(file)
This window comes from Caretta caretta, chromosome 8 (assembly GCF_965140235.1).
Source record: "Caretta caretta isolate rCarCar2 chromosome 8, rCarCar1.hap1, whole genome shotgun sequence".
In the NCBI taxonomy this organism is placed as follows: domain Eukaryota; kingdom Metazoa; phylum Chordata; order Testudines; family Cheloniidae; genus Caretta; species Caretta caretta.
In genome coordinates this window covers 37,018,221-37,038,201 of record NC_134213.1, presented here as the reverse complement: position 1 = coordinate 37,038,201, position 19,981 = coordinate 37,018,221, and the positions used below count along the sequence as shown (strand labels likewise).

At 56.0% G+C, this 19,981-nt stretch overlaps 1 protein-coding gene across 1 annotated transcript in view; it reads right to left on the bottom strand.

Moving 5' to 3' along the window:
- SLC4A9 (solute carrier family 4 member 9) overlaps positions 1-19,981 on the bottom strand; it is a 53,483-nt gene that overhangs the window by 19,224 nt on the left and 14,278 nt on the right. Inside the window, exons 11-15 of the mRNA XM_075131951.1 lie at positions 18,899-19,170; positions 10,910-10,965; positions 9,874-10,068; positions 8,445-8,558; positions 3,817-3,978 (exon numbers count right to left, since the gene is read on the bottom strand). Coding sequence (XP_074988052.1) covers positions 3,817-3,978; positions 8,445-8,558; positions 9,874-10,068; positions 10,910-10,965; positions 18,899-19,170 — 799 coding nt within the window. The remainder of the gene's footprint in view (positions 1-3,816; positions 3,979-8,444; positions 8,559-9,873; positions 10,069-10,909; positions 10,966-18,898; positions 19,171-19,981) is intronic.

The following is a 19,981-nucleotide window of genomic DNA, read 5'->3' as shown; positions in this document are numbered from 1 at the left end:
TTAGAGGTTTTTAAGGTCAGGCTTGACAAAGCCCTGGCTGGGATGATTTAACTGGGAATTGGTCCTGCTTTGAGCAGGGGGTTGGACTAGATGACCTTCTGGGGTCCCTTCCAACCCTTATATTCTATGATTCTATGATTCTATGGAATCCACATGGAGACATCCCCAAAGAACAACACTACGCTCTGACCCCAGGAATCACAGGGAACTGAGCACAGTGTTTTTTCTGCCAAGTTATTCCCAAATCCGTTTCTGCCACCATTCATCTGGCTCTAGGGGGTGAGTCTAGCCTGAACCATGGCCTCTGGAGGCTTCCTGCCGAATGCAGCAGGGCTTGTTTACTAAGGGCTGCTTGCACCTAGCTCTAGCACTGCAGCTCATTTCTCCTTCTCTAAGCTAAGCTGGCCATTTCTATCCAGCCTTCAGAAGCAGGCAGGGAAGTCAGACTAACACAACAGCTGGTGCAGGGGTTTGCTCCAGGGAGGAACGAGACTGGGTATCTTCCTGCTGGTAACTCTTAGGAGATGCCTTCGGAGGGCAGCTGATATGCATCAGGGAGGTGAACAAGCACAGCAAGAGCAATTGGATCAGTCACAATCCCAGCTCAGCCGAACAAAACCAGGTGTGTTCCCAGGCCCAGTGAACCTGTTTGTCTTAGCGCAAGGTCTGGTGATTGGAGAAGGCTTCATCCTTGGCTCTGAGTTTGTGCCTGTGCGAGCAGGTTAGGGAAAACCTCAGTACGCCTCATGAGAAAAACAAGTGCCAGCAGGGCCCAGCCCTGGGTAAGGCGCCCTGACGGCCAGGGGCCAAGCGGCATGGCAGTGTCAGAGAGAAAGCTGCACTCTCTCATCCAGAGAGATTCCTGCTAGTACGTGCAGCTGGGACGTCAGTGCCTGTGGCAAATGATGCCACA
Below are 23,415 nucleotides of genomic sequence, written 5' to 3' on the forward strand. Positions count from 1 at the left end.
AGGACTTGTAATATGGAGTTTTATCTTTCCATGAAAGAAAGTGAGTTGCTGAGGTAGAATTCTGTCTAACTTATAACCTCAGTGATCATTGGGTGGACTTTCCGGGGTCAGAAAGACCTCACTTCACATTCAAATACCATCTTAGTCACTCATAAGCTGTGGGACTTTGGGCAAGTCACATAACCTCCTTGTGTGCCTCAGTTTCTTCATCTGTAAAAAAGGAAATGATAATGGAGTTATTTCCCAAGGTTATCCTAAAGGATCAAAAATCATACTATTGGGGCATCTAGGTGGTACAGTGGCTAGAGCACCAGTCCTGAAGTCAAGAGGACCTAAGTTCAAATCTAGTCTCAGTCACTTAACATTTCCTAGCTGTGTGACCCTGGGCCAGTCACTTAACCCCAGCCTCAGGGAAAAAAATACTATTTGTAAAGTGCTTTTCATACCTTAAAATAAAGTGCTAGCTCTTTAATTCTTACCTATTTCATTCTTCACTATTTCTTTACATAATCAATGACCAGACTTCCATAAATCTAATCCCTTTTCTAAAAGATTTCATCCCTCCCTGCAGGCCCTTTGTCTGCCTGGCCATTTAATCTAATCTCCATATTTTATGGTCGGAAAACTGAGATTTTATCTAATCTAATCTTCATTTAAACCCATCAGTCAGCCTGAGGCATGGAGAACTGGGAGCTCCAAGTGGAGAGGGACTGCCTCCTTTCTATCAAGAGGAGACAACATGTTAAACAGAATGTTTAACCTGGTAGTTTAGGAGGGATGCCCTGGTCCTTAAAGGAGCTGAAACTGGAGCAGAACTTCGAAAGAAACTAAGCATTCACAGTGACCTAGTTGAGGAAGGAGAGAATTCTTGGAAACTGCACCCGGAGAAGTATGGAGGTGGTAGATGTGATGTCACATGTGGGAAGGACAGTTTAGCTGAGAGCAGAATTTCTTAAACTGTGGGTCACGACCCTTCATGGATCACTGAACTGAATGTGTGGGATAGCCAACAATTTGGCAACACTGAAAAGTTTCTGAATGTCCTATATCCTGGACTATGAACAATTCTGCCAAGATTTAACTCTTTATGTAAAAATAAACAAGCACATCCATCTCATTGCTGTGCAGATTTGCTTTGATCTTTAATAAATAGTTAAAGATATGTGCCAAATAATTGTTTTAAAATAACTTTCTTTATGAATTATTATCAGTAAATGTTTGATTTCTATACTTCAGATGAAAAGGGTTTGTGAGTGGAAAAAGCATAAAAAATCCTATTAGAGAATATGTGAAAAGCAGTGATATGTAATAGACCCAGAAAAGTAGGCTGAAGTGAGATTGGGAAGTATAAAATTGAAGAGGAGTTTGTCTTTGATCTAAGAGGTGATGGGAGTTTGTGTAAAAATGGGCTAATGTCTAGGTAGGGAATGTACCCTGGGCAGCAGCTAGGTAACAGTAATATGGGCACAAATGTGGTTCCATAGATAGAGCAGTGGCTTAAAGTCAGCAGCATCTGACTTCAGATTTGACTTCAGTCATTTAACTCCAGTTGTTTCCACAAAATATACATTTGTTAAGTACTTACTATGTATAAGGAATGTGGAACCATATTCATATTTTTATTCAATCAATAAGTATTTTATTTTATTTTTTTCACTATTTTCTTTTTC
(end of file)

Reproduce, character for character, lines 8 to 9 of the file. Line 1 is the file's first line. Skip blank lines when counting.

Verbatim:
The following is a 19,981-nucleotide window of genomic DNA, read 5'->3' as shown; positions in this document are numbered from 1 at the left end:
TTAGAGGTTTTTAAGGTCAGGCTTGACAAAGCCCTGGCTGGGATGATTTAACTGGGAATTGGTCCTGCTTTGAGCAGGGGGTTGGACTAGATGACCTTCTGGGGTCCCTTCCAACCCTTATATTCTATGATTCTATGATTCTATGGAATCCACATGGAGACATCCCCAAAGAACAACACTACGCTCTGACCCCAGGAATCACAGGGAACTGAGCACAGTGTTTTTTCTGCCAAGTTATTCCCAAATCCGTTTCTGCCACCATTCATCTGGCTCTAGGGGGTGAGTCTAGCCTGAACCATGGCCTCTGGAGGCTTCCTGCCGAATGCAGCAGGGCTTGTTTACTAAGGGCTGCTTGCACCTAGCTCTAGCACTGCAGCTCATTTCTCCTTCTCTAAGCTAAGCTGGCCATTTCTATCCAGCCTTCAGAAGCAGGCAGGGAAGTCAGACTAACACAACAGCTGGTGCAGGGGTTTGCTCCAGGGAGGAACGAGACTGGGTATCTTCCTGCTGGTAACTCTTAGGAGATGCCTTCGGAGGGCAGCTGATATGCATCAGGGAGGTGAACAAGCACAGCAAGAGCAATTGGATCAGTCACAATCCCAGCTCAGCCGAACAAAACCAGGTGTGTTCCCAGGCCCAGTGAACCTGTTTGTCTTAGCGCAAGGTCTGGTGATTGGAGAAGGCTTCATCCTTGGCTCTGAGTTTGTGCCTGTGCGAGCAGGTTAGGGAAAACCTCAGTACGCCTCATGAGAAAAACAAGTGCCAGCAGGGCCCAGCCCTGGGTAAGGCGCCCTGACGGCCAGGGGCCAAGCGGCATGGCAGTGTCAGAGAGAAAGCTGCACTCTCTCATCCAGAGAGATTCCTGCTAGTACGTGCAGCTGGGACGTCAGTGCCTGTGGCAAATGATGCCACA